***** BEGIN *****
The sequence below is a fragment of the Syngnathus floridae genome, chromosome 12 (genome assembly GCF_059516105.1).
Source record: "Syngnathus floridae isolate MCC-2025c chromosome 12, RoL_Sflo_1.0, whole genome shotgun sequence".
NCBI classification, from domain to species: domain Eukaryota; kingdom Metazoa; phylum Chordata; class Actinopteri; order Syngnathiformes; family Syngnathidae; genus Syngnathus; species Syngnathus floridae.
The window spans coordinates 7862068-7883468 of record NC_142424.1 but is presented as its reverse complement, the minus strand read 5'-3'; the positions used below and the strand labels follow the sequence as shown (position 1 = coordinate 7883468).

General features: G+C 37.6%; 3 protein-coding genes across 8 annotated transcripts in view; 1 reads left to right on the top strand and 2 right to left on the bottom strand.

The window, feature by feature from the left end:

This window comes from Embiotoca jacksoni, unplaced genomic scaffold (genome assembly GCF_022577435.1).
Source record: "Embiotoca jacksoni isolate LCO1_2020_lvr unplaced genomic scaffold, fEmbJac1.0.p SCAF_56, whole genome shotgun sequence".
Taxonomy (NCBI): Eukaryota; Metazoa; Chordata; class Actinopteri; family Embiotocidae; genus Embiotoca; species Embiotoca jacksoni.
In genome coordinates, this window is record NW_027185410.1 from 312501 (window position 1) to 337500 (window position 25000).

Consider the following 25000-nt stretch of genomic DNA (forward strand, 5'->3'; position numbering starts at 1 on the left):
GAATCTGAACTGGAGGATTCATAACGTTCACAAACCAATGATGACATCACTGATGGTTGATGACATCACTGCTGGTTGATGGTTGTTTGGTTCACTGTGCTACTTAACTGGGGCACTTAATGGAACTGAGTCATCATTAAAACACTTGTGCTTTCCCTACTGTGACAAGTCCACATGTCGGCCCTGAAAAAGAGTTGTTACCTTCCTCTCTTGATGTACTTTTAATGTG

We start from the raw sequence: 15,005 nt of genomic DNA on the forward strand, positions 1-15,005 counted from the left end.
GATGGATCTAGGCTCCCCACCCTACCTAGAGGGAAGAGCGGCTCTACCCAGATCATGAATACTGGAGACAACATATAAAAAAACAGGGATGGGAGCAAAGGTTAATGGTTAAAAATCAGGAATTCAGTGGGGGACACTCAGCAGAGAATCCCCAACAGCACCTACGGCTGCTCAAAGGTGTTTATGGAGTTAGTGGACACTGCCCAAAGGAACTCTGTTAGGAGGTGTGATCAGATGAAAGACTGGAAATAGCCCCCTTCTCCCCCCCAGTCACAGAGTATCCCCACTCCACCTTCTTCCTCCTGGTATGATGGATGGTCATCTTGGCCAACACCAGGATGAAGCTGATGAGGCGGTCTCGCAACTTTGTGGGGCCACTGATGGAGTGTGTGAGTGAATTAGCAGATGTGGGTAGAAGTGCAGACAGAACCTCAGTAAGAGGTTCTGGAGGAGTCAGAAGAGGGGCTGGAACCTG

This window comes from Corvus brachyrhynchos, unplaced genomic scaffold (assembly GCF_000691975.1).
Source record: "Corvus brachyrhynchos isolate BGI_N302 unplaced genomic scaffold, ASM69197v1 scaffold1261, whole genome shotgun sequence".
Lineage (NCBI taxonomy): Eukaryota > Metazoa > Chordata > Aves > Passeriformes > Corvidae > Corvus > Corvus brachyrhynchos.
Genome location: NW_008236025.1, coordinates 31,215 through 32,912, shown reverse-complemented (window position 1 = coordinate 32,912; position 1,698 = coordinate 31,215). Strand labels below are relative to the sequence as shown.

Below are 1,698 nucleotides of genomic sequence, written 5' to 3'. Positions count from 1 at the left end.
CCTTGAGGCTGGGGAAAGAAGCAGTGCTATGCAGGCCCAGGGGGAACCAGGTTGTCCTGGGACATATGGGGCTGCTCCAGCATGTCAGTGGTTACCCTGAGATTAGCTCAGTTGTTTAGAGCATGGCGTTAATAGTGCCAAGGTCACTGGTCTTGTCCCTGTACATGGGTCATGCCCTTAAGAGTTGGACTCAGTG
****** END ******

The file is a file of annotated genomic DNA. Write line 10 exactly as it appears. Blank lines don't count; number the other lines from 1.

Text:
In genome coordinates, this window is record NW_027185410.1 from 312501 (window position 1) to 337500 (window position 25000).